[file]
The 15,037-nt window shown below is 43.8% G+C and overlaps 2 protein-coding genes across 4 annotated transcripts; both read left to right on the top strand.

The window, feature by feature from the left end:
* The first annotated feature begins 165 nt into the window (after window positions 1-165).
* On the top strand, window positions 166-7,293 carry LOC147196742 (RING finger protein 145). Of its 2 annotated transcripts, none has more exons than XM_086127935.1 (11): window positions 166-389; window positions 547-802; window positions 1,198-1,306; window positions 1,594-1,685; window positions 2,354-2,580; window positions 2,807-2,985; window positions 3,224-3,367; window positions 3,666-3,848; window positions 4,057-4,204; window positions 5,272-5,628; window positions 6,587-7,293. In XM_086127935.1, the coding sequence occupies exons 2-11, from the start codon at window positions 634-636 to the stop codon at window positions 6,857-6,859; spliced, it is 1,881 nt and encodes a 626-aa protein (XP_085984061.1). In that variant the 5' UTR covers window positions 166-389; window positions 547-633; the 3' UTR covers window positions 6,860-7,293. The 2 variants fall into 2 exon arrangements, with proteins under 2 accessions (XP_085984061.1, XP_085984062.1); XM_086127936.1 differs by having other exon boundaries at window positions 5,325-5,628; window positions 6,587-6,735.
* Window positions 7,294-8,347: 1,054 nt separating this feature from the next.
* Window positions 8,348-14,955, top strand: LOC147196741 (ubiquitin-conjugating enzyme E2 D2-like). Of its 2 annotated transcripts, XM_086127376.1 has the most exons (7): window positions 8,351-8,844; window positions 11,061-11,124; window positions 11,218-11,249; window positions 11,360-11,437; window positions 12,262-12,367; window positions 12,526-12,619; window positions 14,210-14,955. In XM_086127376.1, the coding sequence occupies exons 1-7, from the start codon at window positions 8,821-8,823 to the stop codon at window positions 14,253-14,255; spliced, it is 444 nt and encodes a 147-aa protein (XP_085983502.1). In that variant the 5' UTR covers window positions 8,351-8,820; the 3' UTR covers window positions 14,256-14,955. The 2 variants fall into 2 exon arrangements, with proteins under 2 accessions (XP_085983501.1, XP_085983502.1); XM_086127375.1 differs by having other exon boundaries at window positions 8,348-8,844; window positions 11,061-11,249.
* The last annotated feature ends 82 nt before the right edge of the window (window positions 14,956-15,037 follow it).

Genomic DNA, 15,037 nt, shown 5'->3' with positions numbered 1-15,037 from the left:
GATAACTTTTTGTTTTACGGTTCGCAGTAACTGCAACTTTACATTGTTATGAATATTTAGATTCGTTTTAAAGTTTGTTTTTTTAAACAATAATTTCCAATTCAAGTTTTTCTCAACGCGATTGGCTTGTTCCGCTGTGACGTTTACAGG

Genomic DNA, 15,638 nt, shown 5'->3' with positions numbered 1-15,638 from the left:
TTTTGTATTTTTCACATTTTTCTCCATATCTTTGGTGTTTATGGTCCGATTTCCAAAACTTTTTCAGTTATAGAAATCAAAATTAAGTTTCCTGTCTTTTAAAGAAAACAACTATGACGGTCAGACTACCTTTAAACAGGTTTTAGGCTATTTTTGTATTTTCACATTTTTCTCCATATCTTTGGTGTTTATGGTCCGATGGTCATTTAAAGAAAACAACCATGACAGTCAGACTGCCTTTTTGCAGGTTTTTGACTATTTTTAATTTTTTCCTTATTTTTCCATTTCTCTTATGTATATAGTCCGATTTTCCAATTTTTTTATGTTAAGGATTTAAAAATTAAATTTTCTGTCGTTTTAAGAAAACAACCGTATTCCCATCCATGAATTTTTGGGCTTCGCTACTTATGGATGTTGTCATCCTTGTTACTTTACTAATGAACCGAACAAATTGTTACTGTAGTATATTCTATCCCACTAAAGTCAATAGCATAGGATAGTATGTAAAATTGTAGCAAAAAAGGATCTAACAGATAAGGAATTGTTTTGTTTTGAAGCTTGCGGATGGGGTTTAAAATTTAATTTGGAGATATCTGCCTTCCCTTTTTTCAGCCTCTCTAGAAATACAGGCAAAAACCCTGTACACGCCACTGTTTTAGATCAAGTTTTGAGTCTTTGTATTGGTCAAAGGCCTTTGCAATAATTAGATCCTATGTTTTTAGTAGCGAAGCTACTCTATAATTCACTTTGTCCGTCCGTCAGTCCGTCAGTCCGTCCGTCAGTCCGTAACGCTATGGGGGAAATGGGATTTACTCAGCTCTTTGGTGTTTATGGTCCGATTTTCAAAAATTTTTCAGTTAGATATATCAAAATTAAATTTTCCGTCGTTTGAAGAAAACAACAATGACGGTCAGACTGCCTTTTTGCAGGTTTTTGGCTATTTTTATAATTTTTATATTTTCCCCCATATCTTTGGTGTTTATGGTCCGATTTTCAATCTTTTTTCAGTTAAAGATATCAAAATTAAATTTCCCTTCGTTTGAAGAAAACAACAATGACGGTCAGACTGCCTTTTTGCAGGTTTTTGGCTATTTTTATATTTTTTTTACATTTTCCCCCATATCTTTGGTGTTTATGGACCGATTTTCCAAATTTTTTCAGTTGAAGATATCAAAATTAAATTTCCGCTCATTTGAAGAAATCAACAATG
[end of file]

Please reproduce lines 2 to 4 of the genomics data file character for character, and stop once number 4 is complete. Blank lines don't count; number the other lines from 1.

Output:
The window, feature by feature from the left end:
* The first annotated feature begins 165 nt into the window (after window positions 1-165).
* On the top strand, window positions 166-7,293 carry LOC147196742 (RING finger protein 145). Of its 2 annotated transcripts, none has more exons than XM_086127935.1 (11): window positions 166-389; window positions 547-802; window positions 1,198-1,306; window positions 1,594-1,685; window positions 2,354-2,580; window positions 2,807-2,985; window positions 3,224-3,367; window positions 3,666-3,848; window positions 4,057-4,204; window positions 5,272-5,628; window positions 6,587-7,293. In XM_086127935.1, the coding sequence occupies exons 2-11, from the start codon at window positions 634-636 to the stop codon at window positions 6,857-6,859; spliced, it is 1,881 nt and encodes a 626-aa protein (XP_085984061.1). In that variant the 5' UTR covers window positions 166-389; window positions 547-633; the 3' UTR covers window positions 6,860-7,293. The 2 variants fall into 2 exon arrangements, with proteins under 2 accessions (XP_085984061.1, XP_085984062.1); XM_086127936.1 differs by having other exon boundaries at window positions 5,325-5,628; window positions 6,587-6,735.